Friday Reading #12

My job title is Social Technologies Specialist. I made up this job title in an attempt to show my areas of interest and focus. The problem is that the majority of social technologies i.e. the ‘media’ bit, I am getting rather bored with for a number of reasons, mainly the attempts to shoe horn exisiting ways of working into new models of interaction and particiapation. Emperor’s new clothes etc. I still believe in the value of these technologies but I am disillusioned by them at the moment and I am more interested in the linking pieces of the next generation of infrastructure APIs, Identity and Open Data. That being said I still want the company I work for to be good on Twitter. My favourite link of the week is a fictional story about social media use in large organisations. It resonated strongly with me as did @LouLouK’s post about the difficulties of being human on the web and working for Government. They point to a real challenge organisations have in presenting this glowing, shiny and perfect corporate brand vs the fact they are just made up of humans. In the seemingly endless drive for ‘greater customer engagement’ and ‘increased transparency’ allowing your human side to show is really the only way to achieve those things, without letting your people be who they are then they are just lazy business platitudes or buzzphrases du jour. Happy Friday All!


Four Million Followers

“Once or twice he replied to joking references or complaints with counter-jokes, and was surprised to discover that these replies usually ended up featured on well-known blogs and humour sites. He decided that people were so starved for interaction from faceless corporations so prevalent in their lives that even a small reply was taken as a special event. An acknowledgment by an unknowable and opaque authority, of sorts.”


Forgive me, for I have sinned

“Because on the flip side of this, there is a ‘thing’ around people getting to see that Civil Servants are normal people. Just normal people. We read MIT review, Forbes, Boing Boing and El Reg. We disagree with some things that happen in the world, we find science fascinating, we watch in awe as David Attenborough shows us yet more of the wonders of the world, and we get stuck in snow related transport failures. Just like everyone else. We are not faceless, we are not boring, we don’t wear bowler hats (well, most of us) and we have opinions.”


The Computing Deployment Phase

“What industries are the best candidates for the next phase of deployment? The likely candidates are the information-intensive mega-industries that have been only superficially affected by the internet thus far: education, healthcare, and finance. Note that deployment doesn’t just mean creating, say, a healthcare or education app. It means refactoring an industry into its “optimal structure” – what the industry would look like if rebuilt from scratch using the new technology.”


Welcome to the stack: the end of mainframe banking

“By embracing change and working within the grain of this new paradigm, incumbent banks can do much to ensure their future success and survival and will find it much easier to rebuild trust – with customers, regulators and their communities – mitigating the short term pain and setting themselves on a path to sustainable profitability. The alternative is to keep doing the same thing and slowly but surely rust away. The best banking executives of tomorrow will need to be as familiar with APIs and SDKs as they are with APRs andRAROC.”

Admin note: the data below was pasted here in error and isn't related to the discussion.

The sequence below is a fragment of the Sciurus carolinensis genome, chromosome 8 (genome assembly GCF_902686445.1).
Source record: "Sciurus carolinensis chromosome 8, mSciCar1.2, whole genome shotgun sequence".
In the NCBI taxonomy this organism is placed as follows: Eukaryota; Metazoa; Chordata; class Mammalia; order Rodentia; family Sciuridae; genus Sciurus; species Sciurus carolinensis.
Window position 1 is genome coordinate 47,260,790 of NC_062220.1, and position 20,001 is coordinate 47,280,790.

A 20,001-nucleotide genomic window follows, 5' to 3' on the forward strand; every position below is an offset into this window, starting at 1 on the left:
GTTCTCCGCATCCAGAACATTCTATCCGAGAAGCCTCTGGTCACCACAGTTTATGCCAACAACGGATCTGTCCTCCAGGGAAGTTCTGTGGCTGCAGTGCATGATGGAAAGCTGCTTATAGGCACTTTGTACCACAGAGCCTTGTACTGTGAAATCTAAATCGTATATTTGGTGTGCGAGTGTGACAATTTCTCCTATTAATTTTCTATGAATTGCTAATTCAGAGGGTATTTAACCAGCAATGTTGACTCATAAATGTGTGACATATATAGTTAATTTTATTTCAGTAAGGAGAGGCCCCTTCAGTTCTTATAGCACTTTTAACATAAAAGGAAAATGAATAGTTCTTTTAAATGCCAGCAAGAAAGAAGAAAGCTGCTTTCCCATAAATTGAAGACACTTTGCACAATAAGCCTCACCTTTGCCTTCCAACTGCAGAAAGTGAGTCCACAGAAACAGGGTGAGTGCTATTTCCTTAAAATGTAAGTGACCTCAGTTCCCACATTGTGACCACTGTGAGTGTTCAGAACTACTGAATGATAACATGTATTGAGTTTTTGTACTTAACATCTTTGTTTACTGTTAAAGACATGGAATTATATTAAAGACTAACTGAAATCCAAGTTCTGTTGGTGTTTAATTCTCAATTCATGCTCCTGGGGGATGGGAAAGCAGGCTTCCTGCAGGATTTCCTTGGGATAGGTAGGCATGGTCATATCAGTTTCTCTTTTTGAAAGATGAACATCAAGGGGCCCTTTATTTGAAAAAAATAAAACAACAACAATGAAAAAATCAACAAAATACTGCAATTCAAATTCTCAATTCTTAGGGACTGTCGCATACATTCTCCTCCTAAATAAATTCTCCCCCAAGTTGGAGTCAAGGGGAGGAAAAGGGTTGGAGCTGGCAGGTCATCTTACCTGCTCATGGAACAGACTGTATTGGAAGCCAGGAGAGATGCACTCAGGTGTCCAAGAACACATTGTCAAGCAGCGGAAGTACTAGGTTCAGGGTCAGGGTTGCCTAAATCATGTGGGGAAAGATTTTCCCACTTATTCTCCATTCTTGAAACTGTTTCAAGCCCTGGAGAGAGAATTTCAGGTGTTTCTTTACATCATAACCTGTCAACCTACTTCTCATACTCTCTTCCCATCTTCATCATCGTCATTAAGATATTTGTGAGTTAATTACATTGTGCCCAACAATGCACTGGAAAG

Clayton Christensen Wants to Transform Capitalism

“You could see how, in each generation, an established company would start focusing on bigger, more powerful disks for the top end of the market and then just get wiped out when the lower end of the market found a way to make smaller, cheaper disks, even though those had lower profit margins. It made my thesis. Smart companies fail because they do everything right. They cater to high-profit-margin customers and ignore the low end of the market, where disruptive innovations emerge from.”


Tim O’Reilly’s Key to Creating the Next Big Thing

“Over time the companies that become dominant take more out of the ecosystem than they put back in. We saw this happen with Microsoft. It started out with a big vision: How do we get a PC on every desk and in every home? It was profoundly democratizing. But when Microsoft got on top, it slowly started choking off the pathways to success for everybody else. It stopped creating more value than it captured.”


How Nest’s Control Freaks Reinvented the Thermostat

“I said, ‘How do I design this home when the primary interface to my world is the thing in my pocket?’?” says Fadell. He baffled architects with demands that the home’s every feature, from the TV to the electricity supply, be ready for a world in which the Internet and mobile apps made many services more responsive.”


Nike: the no.1 most innovative company of 2013

“One of my fears is being this big, slow, constipated, bureaucratic company that’s happy with its success,” he says. “Companies fall apart when their model is so successful that it stifles thinking that challenges it. It’s like what the Joker said–‘This town needs an enema.’ When needed, you’ve got to apply that enema, so to speak.”


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Hi, Aden Davies.
I like your post. I’m in situation like you. Works at Hsbc Bank part of E-channel Marketing (we call like that in here) but the jobs is same to you, buzzing many people about HSBC promo with e-media. Can i link this article on my blog? thank you..

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